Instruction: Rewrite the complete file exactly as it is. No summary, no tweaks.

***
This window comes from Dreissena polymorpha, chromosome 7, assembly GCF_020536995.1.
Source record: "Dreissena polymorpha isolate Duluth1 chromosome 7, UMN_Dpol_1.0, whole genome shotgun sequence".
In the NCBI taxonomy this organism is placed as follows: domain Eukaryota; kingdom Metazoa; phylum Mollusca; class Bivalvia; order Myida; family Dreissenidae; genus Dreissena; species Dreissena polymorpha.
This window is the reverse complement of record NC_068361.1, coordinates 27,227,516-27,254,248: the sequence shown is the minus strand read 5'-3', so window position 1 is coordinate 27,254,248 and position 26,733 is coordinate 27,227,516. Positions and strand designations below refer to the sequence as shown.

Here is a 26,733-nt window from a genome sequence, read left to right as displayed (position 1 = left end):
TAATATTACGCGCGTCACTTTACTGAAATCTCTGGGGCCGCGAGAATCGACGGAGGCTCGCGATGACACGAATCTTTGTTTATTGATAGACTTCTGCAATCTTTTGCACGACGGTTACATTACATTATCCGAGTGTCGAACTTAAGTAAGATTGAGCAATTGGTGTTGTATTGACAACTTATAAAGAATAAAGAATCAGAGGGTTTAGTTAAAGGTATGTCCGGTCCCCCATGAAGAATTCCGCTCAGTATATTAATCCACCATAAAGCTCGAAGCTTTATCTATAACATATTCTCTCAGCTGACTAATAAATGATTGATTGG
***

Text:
This window comes from Dreissena polymorpha, chromosome 7, assembly GCF_020536995.1.
Source record: "Dreissena polymorpha isolate Duluth1 chromosome 7, UMN_Dpol_1.0, whole genome shotgun sequence".
In the NCBI taxonomy this organism is placed as follows: domain Eukaryota; kingdom Metazoa; phylum Mollusca; class Bivalvia; order Myida; family Dreissenidae; genus Dreissena; species Dreissena polymorpha.
This window is the reverse complement of record NC_068361.1, coordinates 27,227,516-27,254,248: the sequence shown is the minus strand read 5'-3', so window position 1 is coordinate 27,254,248 and position 26,733 is coordinate 27,227,516. Positions and strand designations below refer to the sequence as shown.

Here is a 26,733-nt window from a genome sequence, read left to right as displayed (position 1 = left end):
TAATATTACGCGCGTCACTTTACTGAAATCTCTGGGGCCGCGAGAATCGACGGAGGCTCGCGATGACACGAATCTTTGTTTATTGATAGACTTCTGCAATCTTTTGCACGACGGTTACATTACATTATCCGAGTGTCGAACTTAAGTAAGATTGAGCAATTGGTGTTGTATTGACAACTTATAAAGAATAAAGAATCAGAGGGTTTAGTTAAAGGTATGTCCGGTCCCCCATGAAGAATTCCGCTCAGTATATTAATCCACCATAAAGCTCGAAGCTTTATCTATAACATATTCTCTCAGCTGACTAATAAATGATTGATTGG